Because of this, I take issue with Google’s largely self-serving manual actions overriding their algorithm.
Rather than fixing their over-reliance on backlinks, Google created a system where online publishers were expected to change the default behavior of how links on the web work.
This means including a “nofollow” attribute on any link that might violate their guidelines. Publishers can’t simply link where they wanted to anymore without risk of penalization. They now have to tell Google whether or not they want each link, or type of link, on their site crawled.
Problem: They Put the Onus on Publishers
Publishers of all sizes and experience levels now have to tell Google’s bots which links to follow and crawl in their code, and which not to. So publishers are expected to help overcome Google’s design flaws.
Now, those who routinely game the system can find ways to work around this. They just make it less obvious when links were sponsored. As an online publisher managing over a dozen sites at any given time, I’ve seen more than my share of these requests. And while I don’t accept them, I’ve seen how Google’s policies can hurt transparency more than they help.
But what about those smaller publishers, often true authorities (which popularity can poorly indicate)?
Independent researchers, academics, industry professionals, entrepreneurs… If slapped with a manual penalty for doing something Google disapproves of — not necessarily selling links — are they really less authoritative in their area of expertise?
Of course not.
Algorithms are deeply flawed and incapable of distinguishing between real authority vs popularity. Human intervention mucks things up even more. Just because you don’t see human interference with algorithmic outputs, it doesn’t mean that interference doesn’t exist.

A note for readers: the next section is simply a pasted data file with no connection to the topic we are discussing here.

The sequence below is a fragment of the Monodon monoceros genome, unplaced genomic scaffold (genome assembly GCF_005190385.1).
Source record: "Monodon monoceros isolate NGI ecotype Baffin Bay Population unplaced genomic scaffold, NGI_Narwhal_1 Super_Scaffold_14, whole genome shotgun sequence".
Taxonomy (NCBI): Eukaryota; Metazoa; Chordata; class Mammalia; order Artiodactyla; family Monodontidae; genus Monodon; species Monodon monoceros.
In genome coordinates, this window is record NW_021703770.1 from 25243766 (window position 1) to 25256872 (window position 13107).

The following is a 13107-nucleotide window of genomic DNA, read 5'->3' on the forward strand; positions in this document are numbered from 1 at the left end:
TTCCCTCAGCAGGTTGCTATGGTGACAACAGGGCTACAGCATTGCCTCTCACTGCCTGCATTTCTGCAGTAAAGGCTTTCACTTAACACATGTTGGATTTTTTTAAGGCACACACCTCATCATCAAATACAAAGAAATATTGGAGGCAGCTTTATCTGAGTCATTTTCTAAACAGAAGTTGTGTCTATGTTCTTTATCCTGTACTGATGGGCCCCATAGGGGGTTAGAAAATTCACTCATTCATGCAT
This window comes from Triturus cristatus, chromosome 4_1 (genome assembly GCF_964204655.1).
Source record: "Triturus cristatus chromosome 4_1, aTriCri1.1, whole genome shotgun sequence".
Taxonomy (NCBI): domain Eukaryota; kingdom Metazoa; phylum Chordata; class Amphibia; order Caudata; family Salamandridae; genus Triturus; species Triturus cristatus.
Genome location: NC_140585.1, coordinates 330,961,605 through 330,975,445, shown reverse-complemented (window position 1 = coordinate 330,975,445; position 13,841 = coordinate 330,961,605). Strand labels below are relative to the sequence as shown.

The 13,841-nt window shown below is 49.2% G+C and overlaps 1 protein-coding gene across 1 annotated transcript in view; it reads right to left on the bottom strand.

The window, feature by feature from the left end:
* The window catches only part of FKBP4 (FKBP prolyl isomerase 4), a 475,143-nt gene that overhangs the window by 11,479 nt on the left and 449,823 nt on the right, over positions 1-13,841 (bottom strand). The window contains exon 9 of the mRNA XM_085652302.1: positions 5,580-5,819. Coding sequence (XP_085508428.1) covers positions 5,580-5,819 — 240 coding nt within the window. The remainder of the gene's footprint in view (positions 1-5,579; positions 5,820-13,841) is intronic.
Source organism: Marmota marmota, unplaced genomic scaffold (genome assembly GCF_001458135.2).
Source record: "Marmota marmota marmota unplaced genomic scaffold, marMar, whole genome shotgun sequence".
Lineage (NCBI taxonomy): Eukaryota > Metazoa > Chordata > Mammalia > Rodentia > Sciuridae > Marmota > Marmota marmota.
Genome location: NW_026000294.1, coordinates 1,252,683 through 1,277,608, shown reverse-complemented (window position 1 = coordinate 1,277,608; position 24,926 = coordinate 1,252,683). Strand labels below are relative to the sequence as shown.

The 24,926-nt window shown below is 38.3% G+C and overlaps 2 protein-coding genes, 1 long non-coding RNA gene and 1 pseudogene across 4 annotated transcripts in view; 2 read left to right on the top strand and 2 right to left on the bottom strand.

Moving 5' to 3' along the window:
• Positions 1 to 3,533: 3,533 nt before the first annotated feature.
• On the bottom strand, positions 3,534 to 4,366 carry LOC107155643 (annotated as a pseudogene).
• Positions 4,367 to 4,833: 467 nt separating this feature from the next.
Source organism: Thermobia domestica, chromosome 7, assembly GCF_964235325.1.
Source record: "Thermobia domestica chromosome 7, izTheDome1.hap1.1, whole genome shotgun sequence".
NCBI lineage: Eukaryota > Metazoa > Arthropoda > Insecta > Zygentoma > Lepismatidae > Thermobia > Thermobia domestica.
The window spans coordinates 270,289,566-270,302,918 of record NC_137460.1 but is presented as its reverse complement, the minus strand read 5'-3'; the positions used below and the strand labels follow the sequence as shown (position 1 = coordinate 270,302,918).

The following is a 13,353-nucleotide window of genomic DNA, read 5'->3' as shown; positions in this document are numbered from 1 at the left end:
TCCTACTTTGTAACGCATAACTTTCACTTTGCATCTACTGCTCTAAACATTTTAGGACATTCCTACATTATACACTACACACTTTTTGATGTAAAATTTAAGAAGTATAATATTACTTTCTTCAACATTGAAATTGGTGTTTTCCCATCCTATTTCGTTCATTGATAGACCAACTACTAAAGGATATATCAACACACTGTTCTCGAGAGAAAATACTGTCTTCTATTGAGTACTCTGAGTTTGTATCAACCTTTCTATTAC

Tools like PageRank should not be factored into anything authority-related. It can never be a legitimate measure of authority.
Algorithmic Authority in 2016: Update on Google PageRank
Google no longer updates Toolbar Pagerank. That means while they still can rank sites behind the scenes you cannot see your PageRank publicly. Before this, updates were infrequent — about once per year toward the end. If you come across a tool or rankings list showing PageRank for sites, they are woefully outdated. On the surface, this is a good thing. But I’m still concerned over PageRank simply becoming more of a hidden metric in an effort to stop marketers and SEO people from exploiting its obvious flaws without the underlying flaws being fixed.
The inaccuracies of authority / influence ranking tools or algorithms aren’t new. They’ve been discussed for quite some time, such as following the “best” list craze that relied on them to paint a false picture of influence in blogging.
Popularity doesn’t determine influence. And algorithms don’t determine, or accurately calculate, authority.
For now, be cautious about where we place our trust. That, and stop amplifying subjective and faulty evaluations on behalf of ourselves and our clients. And maybe stop seeking validation through algorithms and the ranking lists that employ them in the first place.